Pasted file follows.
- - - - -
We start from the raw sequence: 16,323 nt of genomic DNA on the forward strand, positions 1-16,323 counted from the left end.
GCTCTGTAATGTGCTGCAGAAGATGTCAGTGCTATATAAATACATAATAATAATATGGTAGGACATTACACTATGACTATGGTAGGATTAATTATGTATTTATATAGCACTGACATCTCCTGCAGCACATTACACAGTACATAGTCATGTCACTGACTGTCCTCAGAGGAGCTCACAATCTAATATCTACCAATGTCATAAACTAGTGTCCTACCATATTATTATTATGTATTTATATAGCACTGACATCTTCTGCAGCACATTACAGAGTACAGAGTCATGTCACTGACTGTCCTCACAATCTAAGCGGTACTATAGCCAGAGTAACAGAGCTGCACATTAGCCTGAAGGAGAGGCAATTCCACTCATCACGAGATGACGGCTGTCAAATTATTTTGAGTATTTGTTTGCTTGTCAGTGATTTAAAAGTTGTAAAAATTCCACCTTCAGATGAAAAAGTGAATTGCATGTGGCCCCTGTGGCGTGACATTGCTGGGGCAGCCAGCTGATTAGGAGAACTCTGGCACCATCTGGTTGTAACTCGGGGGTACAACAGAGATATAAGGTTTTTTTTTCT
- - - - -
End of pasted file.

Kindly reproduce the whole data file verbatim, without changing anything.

We start from the raw sequence: 16,323 nt of genomic DNA on the forward strand, positions 1-16,323 counted from the left end.
GCTCTGTAATGTGCTGCAGAAGATGTCAGTGCTATATAAATACATAATAATAATATGGTAGGACATTACACTATGACTATGGTAGGATTAATTATGTATTTATATAGCACTGACATCTCCTGCAGCACATTACACAGTACATAGTCATGTCACTGACTGTCCTCAGAGGAGCTCACAATCTAATATCTACCAATGTCATAAACTAGTGTCCTACCATATTATTATTATGTATTTATATAGCACTGACATCTTCTGCAGCACATTACAGAGTACAGAGTCATGTCACTGACTGTCCTCACAATCTAAGCGGTACTATAGCCAGAGTAACAGAGCTGCACATTAGCCTGAAGGAGAGGCAATTCCACTCATCACGAGATGACGGCTGTCAAATTATTTTGAGTATTTGTTTGCTTGTCAGTGATTTAAAAGTTGTAAAAATTCCACCTTCAGATGAAAAAGTGAATTGCATGTGGCCCCTGTGGCGTGACATTGCTGGGGCAGCCAGCTGATTAGGAGAACTCTGGCACCATCTGGTTGTAACTCGGGGGTACAACAGAGATATAAGGTTTTTTTTTCT